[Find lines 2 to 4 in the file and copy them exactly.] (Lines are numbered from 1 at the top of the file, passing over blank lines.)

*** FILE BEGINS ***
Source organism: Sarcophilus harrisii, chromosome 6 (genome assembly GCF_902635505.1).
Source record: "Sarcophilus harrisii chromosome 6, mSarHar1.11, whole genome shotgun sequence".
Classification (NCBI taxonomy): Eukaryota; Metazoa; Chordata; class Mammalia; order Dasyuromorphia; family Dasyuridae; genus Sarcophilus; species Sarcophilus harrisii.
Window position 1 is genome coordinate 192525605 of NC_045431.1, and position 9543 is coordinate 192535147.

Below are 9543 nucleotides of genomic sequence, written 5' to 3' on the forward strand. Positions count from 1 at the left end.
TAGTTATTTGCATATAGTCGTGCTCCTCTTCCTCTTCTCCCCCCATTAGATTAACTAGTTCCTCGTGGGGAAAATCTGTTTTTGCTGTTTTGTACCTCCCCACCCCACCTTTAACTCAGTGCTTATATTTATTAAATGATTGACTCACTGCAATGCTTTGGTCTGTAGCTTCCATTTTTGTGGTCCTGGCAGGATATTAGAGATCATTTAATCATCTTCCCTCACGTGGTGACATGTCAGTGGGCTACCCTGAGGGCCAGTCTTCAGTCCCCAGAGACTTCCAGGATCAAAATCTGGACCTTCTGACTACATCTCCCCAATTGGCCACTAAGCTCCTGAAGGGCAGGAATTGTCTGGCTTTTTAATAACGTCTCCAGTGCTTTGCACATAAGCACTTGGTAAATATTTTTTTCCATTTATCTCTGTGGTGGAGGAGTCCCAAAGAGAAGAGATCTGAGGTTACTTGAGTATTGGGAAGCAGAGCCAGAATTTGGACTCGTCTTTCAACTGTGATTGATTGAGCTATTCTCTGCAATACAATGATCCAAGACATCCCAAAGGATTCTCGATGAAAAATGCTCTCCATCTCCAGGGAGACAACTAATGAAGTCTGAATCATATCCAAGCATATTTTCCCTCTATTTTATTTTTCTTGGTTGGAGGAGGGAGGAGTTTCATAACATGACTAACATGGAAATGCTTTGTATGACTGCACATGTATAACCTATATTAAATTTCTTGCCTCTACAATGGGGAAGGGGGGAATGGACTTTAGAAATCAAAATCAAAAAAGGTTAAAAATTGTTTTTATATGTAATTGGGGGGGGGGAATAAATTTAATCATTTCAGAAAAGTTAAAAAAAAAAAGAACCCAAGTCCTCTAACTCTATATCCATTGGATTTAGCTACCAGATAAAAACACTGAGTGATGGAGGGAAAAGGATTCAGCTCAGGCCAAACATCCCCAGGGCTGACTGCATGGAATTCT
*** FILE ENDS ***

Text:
Source record: "Sarcophilus harrisii chromosome 6, mSarHar1.11, whole genome shotgun sequence".
Classification (NCBI taxonomy): Eukaryota; Metazoa; Chordata; class Mammalia; order Dasyuromorphia; family Dasyuridae; genus Sarcophilus; species Sarcophilus harrisii.
Window position 1 is genome coordinate 192525605 of NC_045431.1, and position 9543 is coordinate 192535147.